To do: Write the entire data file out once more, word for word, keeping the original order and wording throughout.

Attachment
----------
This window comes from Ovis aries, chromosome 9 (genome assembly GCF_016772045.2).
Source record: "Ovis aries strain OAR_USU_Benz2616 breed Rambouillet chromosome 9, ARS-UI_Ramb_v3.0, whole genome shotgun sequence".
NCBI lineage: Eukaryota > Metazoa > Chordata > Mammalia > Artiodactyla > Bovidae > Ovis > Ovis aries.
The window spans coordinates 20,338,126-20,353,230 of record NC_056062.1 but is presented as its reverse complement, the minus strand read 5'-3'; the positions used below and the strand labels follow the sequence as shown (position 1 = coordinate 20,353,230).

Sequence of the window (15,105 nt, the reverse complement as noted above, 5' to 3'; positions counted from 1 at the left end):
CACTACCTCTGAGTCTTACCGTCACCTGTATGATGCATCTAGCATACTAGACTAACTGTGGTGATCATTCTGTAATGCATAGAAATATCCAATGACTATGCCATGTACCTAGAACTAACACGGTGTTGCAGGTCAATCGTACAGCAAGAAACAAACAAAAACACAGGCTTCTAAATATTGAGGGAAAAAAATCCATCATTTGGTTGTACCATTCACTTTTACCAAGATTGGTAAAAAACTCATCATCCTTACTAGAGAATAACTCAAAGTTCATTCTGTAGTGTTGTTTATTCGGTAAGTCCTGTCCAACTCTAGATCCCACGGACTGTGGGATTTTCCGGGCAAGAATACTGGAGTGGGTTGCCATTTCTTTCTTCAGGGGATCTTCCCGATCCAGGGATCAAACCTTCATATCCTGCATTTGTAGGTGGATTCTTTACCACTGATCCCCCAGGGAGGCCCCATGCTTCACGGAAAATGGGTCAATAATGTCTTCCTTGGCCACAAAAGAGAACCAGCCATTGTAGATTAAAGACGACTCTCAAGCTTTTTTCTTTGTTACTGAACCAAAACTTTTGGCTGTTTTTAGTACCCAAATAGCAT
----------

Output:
This window comes from Ovis aries, chromosome 9 (genome assembly GCF_016772045.2).
Source record: "Ovis aries strain OAR_USU_Benz2616 breed Rambouillet chromosome 9, ARS-UI_Ramb_v3.0, whole genome shotgun sequence".
NCBI lineage: Eukaryota > Metazoa > Chordata > Mammalia > Artiodactyla > Bovidae > Ovis > Ovis aries.
The window spans coordinates 20,338,126-20,353,230 of record NC_056062.1 but is presented as its reverse complement, the minus strand read 5'-3'; the positions used below and the strand labels follow the sequence as shown (position 1 = coordinate 20,353,230).

Sequence of the window (15,105 nt, the reverse complement as noted above, 5' to 3'; positions counted from 1 at the left end):
CACTACCTCTGAGTCTTACCGTCACCTGTATGATGCATCTAGCATACTAGACTAACTGTGGTGATCATTCTGTAATGCATAGAAATATCCAATGACTATGCCATGTACCTAGAACTAACACGGTGTTGCAGGTCAATCGTACAGCAAGAAACAAACAAAAACACAGGCTTCTAAATATTGAGGGAAAAAAATCCATCATTTGGTTGTACCATTCACTTTTACCAAGATTGGTAAAAAACTCATCATCCTTACTAGAGAATAACTCAAAGTTCATTCTGTAGTGTTGTTTATTCGGTAAGTCCTGTCCAACTCTAGATCCCACGGACTGTGGGATTTTCCGGGCAAGAATACTGGAGTGGGTTGCCATTTCTTTCTTCAGGGGATCTTCCCGATCCAGGGATCAAACCTTCATATCCTGCATTTGTAGGTGGATTCTTTACCACTGATCCCCCAGGGAGGCCCCATGCTTCACGGAAAATGGGTCAATAATGTCTTCCTTGGCCACAAAAGAGAACCAGCCATTGTAGATTAAAGACGACTCTCAAGCTTTTTTCTTTGTTACTGAACCAAAACTTTTGGCTGTTTTTAGTACCCAAATAGCAT